September 2008 Archives
On October 14, the latest installment of my Snob’s Dictionary series of humor books, The Wine Snob’s Dictionary, comes out. It was written with David Lynch, the wine guy from the Batali-Bastianich restaurant empire, not the fright-haired director of Blue Velvet. I’ll be updating Snobsite shortly with some selections from the book, so you can sample before you buy–just like at a wine store, except without the low-grade buzz. Should you wish to buy the book and drink wine simultaneously, Lynchie and I will be doing some synergistic readings/tastings at independent bookstores on the East and West coasts this October and November. I’ll have those dates up soon.
On the evening of October 6, I will be participating in a reading at the Half King (Sebastian Junger’s Chelsea saloon) to celebrate the publication of Da Capo Books’ annual Best American Music Writing anthology. This year’s guest editor, Nelson George, was kind enough to include my Vanity Fair excavation of Sly Stone in the book, so I’ll be reading from that and talking music along with Nelson and some music writers of authentic repute, such as Gary Giddins and Sam Kashner. This is a recession-friendly event; admission is free.
In the hours and days after the WTC and Pentagon attacks in 2001, we all became acclimated to the “zippers” scrolling right to left at the bottom of TV screens with news alerts, and to “Breaking...” and “Developing...” banners across the top of Web sites. And with all the revelations and disturbing stories that tumbled forth in the attacks’ aftermath–the identity of the hijackers, the arrest of “shoe bomber” Richard Reid, the anthrax scares, the deployment of U.S. troops to Afghanistan, etc.–the urgency was warranted.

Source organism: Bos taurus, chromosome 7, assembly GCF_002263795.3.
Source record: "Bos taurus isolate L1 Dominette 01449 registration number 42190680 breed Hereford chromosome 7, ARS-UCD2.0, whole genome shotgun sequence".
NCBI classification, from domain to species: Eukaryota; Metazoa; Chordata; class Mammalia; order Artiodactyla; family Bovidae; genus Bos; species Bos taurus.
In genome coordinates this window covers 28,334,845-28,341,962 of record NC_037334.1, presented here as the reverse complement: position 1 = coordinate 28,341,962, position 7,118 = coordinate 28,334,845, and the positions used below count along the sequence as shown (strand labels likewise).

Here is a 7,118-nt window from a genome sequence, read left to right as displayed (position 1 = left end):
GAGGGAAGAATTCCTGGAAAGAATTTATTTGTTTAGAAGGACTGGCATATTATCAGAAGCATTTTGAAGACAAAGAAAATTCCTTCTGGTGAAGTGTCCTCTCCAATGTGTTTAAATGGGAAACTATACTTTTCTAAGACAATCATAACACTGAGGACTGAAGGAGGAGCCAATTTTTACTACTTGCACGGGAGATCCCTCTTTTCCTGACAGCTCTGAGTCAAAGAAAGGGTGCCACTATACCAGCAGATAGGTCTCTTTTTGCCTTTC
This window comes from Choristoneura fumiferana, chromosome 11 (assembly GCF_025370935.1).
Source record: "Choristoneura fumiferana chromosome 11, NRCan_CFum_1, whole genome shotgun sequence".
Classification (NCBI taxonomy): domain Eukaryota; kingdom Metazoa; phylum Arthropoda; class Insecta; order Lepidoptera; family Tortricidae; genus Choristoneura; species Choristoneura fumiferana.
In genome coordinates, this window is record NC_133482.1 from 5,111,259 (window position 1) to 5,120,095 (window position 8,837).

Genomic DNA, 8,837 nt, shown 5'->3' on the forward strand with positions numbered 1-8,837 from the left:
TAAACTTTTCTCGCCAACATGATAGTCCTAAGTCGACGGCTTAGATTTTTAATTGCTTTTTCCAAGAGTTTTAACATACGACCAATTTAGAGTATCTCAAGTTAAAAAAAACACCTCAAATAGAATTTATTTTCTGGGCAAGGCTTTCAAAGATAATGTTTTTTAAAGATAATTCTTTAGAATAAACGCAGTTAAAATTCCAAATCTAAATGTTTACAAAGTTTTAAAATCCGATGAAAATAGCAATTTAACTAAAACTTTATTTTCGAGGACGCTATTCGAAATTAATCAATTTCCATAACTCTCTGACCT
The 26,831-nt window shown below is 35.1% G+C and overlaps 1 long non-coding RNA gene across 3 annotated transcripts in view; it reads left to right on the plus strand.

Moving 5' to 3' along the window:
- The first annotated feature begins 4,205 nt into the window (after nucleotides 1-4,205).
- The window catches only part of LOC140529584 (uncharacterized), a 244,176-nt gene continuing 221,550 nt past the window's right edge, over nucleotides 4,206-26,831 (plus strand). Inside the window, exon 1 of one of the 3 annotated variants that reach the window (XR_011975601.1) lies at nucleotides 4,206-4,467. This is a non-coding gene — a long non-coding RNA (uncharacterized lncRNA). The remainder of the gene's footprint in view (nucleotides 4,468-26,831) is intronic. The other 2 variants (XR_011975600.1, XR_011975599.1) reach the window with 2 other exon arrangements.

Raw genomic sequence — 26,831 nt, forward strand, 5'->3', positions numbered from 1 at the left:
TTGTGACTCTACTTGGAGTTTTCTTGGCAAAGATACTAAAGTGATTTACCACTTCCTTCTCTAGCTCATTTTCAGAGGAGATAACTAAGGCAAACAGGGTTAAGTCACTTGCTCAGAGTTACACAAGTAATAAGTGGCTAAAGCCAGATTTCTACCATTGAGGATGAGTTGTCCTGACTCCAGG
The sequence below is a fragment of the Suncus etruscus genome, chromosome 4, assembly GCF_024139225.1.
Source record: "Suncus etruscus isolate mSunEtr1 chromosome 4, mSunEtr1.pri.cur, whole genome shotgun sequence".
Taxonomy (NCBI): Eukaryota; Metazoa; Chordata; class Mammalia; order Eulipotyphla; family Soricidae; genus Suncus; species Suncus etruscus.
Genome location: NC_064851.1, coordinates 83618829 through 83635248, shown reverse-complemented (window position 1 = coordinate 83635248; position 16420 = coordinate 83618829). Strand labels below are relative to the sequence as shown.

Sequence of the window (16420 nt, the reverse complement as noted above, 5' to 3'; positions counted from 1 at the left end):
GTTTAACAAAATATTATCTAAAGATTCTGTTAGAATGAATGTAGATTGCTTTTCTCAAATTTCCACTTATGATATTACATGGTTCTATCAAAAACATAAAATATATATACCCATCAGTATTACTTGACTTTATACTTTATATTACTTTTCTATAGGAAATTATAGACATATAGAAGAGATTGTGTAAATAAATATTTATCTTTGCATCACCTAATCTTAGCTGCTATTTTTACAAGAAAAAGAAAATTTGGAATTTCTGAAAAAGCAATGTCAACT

But it strikes me as hyperbolic and silly that news organizations have since settled into a permanent zipper/breaking/developing mode. Nothing brings this into focus more than this “Developing” headline I saw atop CNN’s home page this morning, as 9/11 commemorations were going on:
Under no rational circumstances can this be determined a “developing” news story. It’s a human-interest story, a tender moment that just happened to be observed by some cameras and reporters. In what sense could it further “develop”? Citing the story this way just cheapens the firefighter’s grief and tears.
UPDATE: As if to underscore the meaninglessness of the breaking/developing rubric, CNN updated its homepage an hour later–on the seventh anniversary of 9/11–with this terribly urgent banner:
In 2005, I fell in love with a no-budget Web series called Yacht Rock, which debuted on the Channel 101 site and purported to tell the stories of such smooth-pop titans of the late ’70s and early ’80s as Michael McDonald, Kenny Loggins, the Doobie Brothers, Steely Dan, and Hall & Oates.
In no time, Yacht Rock became, in short order, an underground phenomenon, an overground phenomenon, a New York Times-approved neologism, and a Web meme with its own Wikipedia entry. McDonald and Steely Dan, good sports, even paid tribute to the Web series by doing an encore to a show wearing captain’s hats.
I’ve become e-mail-friendly with Yacht Rock’s creative force, JD Ryznar, who alerts me that he is road-showing Yacht Rock and will be screening its webisodes this Sunday evening, September 14, at an East Village saloon called Professor Thom’s. I plan on being there and finally meeting JD in person.
I might add that Ryznar, a droll Polish-American from Muskegon, Michigan, has a wonderful verité series running on YouTube now called Visits with JD Ryznar, in which fellow Channel 101 “stars” join him at his wood-paneled pad in greater L.A. and more or less eat, drink, talk, and vegetate. Probably 75 percent of the pleasure I take in this show is predicated on already knowing these guys from Channel 101, but, aside from that, Visits is actually a sweet, authentic, and occasionally touching (seriously!) glimpse into the lives and friendships of creative but physically inactive white guys in their late twenties and thirties.